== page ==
Not something I normally deal with. This is from my own collection. I haven't collected coins or medals for about 45 years.Charles II , Peace of Breda, 1667, silver medal by John Roettiers.
Commemorating the Treaty of Breda, 31 July 1667.
Laureate bust right.
(star) CAROLVS · SECVNDVS · DEI · GRATIA · MAG · BRI · FRAN · ET · HIB · REX,
FAVENTE DEO (By God’s favour)
Britannia seated on rocky shore, contemplating her navies, BRITANNIA in exergue.
Edge: (rose) + (rose) CAROLVS (star) SECVNDVS (star) PACIS (star) ET (star) IMPERII (star) RESTITVOR (star) AVGVSTVS
(Charles II, august restorer of peace and of the Empire).
Van Loon II p. 522; MI 535/186; Eimer 241.
Some bruising, scattered tiny marks, and knocks on the edge (see photos) all in all about Very Fine.
Interesting side notes:
The great diarist Samuel Pepys recorded that she was the greatest beauty he ever saw. She had numerous suitors, including the Duke of Buckingham and Francis Digby, son of the Earl of Bristol, whose unrequited love for her was celebrated by Dryden. Also Charles himself.
Samuel Pepys saw the on 25 February 1667 and recorded in his diary :
"'At my goldsmith’s did observe the King’s new Medall [sic], where in little there is Mrs Steward’s [sic] face, as well done as ever I saw anything in my whole life I think and a pretty thing it is that he should choose her face to represent Britannia by’.
It is said that at this time the King is shamelessly (and unsuccessfully) attempting to manoeuvre the beautiful Frances Stewart/Stuart into his bed.
Having her pose as Britannia for this medal was supposed to help charm her into succumbing. It didn't.
Frances Teresa Stewart, Duchess of Richmond and Lennox (8 July 1647 – 15 October 1702) was a prominent member of the Court of the Restoration and known for her great beauty as "La Belle Stuart" She is said to have served as the model for an idealised, female Britannia which appeared on so many British coins thereafter.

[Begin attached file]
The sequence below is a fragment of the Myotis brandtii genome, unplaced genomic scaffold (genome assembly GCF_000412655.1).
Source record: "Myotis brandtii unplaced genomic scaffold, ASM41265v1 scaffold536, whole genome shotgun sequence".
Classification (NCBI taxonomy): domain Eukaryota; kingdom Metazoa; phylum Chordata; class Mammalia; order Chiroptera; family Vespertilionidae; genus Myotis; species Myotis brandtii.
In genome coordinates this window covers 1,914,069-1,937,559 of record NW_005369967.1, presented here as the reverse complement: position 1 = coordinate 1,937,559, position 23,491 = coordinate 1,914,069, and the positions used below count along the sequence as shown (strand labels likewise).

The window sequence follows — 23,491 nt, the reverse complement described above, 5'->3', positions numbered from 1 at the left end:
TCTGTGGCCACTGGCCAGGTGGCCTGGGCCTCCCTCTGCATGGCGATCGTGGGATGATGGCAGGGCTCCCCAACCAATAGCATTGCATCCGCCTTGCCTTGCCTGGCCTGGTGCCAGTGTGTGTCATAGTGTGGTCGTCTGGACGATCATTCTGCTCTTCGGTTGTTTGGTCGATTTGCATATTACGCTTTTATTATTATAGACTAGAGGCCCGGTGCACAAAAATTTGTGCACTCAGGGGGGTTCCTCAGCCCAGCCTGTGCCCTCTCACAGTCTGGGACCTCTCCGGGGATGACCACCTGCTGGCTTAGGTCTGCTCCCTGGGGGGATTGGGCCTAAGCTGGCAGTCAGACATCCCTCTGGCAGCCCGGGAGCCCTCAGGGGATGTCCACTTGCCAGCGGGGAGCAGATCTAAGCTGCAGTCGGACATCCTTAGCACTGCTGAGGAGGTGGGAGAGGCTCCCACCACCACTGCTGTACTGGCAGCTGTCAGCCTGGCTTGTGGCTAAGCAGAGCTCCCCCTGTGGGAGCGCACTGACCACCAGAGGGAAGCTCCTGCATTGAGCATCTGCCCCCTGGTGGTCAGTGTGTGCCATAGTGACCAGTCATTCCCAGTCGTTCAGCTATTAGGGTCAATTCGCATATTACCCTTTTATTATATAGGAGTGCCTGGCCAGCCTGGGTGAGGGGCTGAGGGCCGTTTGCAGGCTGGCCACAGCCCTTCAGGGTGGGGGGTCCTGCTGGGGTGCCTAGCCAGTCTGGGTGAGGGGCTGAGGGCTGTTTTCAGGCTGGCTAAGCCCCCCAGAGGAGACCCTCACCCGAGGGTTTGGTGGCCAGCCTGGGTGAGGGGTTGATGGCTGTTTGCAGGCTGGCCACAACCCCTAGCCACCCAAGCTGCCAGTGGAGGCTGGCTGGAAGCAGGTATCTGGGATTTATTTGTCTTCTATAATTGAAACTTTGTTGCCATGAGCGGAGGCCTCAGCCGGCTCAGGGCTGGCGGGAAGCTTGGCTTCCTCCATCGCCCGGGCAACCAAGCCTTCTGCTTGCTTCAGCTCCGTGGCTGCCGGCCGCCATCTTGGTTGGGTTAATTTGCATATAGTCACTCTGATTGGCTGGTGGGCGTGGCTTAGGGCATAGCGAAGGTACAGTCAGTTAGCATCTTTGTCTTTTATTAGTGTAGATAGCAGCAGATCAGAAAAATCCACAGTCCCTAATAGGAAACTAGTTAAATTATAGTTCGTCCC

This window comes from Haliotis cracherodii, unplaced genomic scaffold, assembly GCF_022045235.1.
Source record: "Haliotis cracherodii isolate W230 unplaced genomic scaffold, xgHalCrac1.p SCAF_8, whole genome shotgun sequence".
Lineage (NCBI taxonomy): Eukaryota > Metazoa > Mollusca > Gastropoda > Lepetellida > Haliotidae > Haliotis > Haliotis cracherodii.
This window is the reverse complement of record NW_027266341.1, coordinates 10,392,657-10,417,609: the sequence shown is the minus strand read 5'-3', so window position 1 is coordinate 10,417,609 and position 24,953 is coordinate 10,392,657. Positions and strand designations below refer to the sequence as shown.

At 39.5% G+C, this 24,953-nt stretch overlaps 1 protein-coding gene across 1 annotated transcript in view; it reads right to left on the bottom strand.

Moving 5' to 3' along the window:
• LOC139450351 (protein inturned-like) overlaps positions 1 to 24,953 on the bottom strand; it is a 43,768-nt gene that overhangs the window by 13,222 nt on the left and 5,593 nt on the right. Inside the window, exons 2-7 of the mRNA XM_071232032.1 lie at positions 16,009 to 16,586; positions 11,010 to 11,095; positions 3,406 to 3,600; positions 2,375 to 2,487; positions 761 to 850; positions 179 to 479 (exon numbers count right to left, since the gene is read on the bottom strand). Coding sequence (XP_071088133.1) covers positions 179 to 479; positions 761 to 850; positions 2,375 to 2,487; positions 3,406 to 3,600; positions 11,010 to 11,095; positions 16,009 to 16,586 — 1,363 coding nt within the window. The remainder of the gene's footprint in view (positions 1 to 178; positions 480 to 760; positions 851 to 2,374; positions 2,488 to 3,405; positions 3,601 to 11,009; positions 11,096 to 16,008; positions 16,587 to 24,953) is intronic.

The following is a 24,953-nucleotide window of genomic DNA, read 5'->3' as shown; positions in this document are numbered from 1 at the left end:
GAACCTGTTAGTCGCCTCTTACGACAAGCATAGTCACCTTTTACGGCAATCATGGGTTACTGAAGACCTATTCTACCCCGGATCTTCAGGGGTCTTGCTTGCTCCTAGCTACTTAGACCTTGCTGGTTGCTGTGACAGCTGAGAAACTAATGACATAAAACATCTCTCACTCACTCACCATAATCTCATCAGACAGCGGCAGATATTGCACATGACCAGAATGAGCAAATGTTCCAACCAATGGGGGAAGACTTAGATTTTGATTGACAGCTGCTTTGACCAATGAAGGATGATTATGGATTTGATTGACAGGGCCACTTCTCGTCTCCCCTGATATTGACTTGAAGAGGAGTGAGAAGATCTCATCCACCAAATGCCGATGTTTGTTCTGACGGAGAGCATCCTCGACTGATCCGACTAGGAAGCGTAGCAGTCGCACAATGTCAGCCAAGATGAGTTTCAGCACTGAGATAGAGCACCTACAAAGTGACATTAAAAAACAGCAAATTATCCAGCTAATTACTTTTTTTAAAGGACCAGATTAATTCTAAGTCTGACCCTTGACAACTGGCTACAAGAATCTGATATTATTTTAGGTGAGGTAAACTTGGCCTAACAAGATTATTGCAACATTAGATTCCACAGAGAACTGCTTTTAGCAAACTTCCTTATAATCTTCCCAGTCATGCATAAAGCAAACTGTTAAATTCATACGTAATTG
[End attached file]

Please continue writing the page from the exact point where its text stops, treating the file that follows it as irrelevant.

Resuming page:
Signed at the Dutch city of Breda on 31 July 1667, the Treaty of Breda brought the Second Anglo-Dutch War (1665-1667) to a hasty end due to the invasion of the Southern Netherlands by Louis XIV. Prompted by Michiel de Ruyter’s successful Raid on the Medway a little more than a month earlier, which gave the Dutch control of the seas around the southern coast of England, the English quickly sued for peace. Under the terms of the treaty, the Dutch East India Company secured its control of the East Indies and the lucrative worldwide trade in nutmeg. They also gained concessions to the English Navigation Acts, which now allowed them to import German goods into England. In the long term, however, the treaty provided England with the opportunity to expand its overseas empire in North America. The unwillingness of the Dutch to recover Nieuw-Nederland, taken by the English in 1664 (its restoration had been an English concession to peace), now gave England full control of several new colonies (New York, New Jersey, Delaware, and Pennsylvania), as well as the city of Nieuw-Amsterdam - now renamed New York City. The restoration of Acadia by the English to the French foreshadowed the series of wars that would be fought between the two powers for dominance in North American theatre, culminating in the French and Indian War (1754-1763).